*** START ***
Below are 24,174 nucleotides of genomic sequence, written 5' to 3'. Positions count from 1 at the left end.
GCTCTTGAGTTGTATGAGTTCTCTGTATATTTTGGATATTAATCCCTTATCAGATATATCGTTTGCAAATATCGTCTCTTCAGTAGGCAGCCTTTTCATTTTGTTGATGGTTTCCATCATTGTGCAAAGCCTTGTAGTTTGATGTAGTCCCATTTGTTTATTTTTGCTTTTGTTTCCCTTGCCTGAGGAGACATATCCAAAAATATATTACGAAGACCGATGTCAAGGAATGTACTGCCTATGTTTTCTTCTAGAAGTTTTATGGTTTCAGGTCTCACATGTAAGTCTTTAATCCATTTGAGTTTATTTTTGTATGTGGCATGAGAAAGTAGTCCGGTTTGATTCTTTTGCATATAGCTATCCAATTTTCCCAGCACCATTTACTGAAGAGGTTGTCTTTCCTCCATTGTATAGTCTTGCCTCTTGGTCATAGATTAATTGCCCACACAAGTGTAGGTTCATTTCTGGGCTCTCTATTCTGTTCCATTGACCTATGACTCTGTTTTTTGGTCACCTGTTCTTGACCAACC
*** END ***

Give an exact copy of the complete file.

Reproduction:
Below are 24,174 nucleotides of genomic sequence, written 5' to 3'. Positions count from 1 at the left end.
GCTCTTGAGTTGTATGAGTTCTCTGTATATTTTGGATATTAATCCCTTATCAGATATATCGTTTGCAAATATCGTCTCTTCAGTAGGCAGCCTTTTCATTTTGTTGATGGTTTCCATCATTGTGCAAAGCCTTGTAGTTTGATGTAGTCCCATTTGTTTATTTTTGCTTTTGTTTCCCTTGCCTGAGGAGACATATCCAAAAATATATTACGAAGACCGATGTCAAGGAATGTACTGCCTATGTTTTCTTCTAGAAGTTTTATGGTTTCAGGTCTCACATGTAAGTCTTTAATCCATTTGAGTTTATTTTTGTATGTGGCATGAGAAAGTAGTCCGGTTTGATTCTTTTGCATATAGCTATCCAATTTTCCCAGCACCATTTACTGAAGAGGTTGTCTTTCCTCCATTGTATAGTCTTGCCTCTTGGTCATAGATTAATTGCCCACACAAGTGTAGGTTCATTTCTGGGCTCTCTATTCTGTTCCATTGACCTATGACTCTGTTTTTTGGTCACCTGTTCTTGACCAACC